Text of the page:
A MAN who was preparing to take a mobile phone giant to court to get a mast pulled down says he is still annoyed by the fiasco after he was awarded £550 compensation.

Barry Evans is one of four residents who campaigned against the 45ft pole in Arnison Avenue, High Wycombe, and was recommended for compensation in an independent report.

But the 61-year-old software engineer says he was miffed the money he has been given came from a general council fund, and not the department that allowed the mast to be put up.

A report into the way Wycombe District Council (WDC) dealt with the O2 pole criticised the authority for not letting residents know about it. The document said WDC failed to make a decision about the mast within 56 days of receiving the application meaning O2 could put it up because of a legal loophole.

Mr Evans, from Amersham Road, said: "Yes, we got some compensation back but it's not half of a year's council tax and why is it coming out of the council's general fund?"

The report also said the residents who complained about the mast should be paid £550 each for their "time and trouble" and for the "distress and uncertainty" they went through while the mast was up. It disagreed however, that members failed to help homeowners in trying to get the mast taken down.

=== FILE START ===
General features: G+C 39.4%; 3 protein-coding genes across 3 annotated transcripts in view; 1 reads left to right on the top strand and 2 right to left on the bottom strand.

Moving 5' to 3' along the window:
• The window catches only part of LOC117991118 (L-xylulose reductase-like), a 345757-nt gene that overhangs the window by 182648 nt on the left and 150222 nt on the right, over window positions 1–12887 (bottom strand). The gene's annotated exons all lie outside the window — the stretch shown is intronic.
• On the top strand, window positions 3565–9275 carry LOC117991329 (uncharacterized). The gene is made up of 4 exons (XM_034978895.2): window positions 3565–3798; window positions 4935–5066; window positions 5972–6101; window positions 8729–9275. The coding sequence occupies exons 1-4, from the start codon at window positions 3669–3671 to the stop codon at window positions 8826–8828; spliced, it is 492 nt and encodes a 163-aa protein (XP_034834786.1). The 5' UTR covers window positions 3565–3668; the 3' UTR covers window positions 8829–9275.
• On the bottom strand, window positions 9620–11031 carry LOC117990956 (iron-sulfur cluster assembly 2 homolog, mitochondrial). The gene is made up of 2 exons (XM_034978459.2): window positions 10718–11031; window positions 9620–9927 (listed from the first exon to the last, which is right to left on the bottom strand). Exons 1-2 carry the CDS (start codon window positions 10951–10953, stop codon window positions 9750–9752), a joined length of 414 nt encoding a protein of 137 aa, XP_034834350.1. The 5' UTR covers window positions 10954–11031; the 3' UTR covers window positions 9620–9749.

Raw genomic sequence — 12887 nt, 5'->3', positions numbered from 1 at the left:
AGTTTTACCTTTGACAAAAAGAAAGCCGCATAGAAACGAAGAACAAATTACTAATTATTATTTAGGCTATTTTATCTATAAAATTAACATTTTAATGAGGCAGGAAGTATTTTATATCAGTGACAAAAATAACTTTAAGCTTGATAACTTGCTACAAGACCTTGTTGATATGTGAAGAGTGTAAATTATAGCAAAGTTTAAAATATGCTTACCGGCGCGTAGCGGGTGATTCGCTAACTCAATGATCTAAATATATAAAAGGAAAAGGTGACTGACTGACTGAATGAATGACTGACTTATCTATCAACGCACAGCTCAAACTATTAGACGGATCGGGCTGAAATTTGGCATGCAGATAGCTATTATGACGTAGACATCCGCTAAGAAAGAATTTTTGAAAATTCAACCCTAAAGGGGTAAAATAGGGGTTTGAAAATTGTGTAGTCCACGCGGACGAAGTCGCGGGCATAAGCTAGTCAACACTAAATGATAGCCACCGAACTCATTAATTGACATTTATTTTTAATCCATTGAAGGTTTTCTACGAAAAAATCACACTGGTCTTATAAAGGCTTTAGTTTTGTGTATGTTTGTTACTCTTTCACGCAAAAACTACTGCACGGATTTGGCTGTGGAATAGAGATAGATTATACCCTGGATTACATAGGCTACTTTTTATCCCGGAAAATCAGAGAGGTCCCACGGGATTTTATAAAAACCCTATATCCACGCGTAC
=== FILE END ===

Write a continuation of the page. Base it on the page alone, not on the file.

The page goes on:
But Mr Evans felt the council did not do enough to help him and fellow residents He said: "They (WDC) explained away their actions but they didn't do sensible things all the way through."

Mr Evans is not planning on taking his complaints against WDC any further and just wants to put the whole thing behind him.

Two weeks ago, a WDC committee agreed to pay out and afterwards Roger Colomb, (Con, Terriers and Amersham Hill), praised the residents for their work.

He said: "I do commend the residents because they resolutely stuck to their guns about taking this action against O2.

"O2 gave up on the court room door so full marks to the residents."

Catherine Spalton, WDC spokesman, said: "Once we became aware of the erection of the phone mast, we recognised that there had been a mistake and treated the case as a priority.

"We did all we could to try to resolve the situation and keep residents informed. This was recognised by the Ombudsman who did not find any maladministration on that account."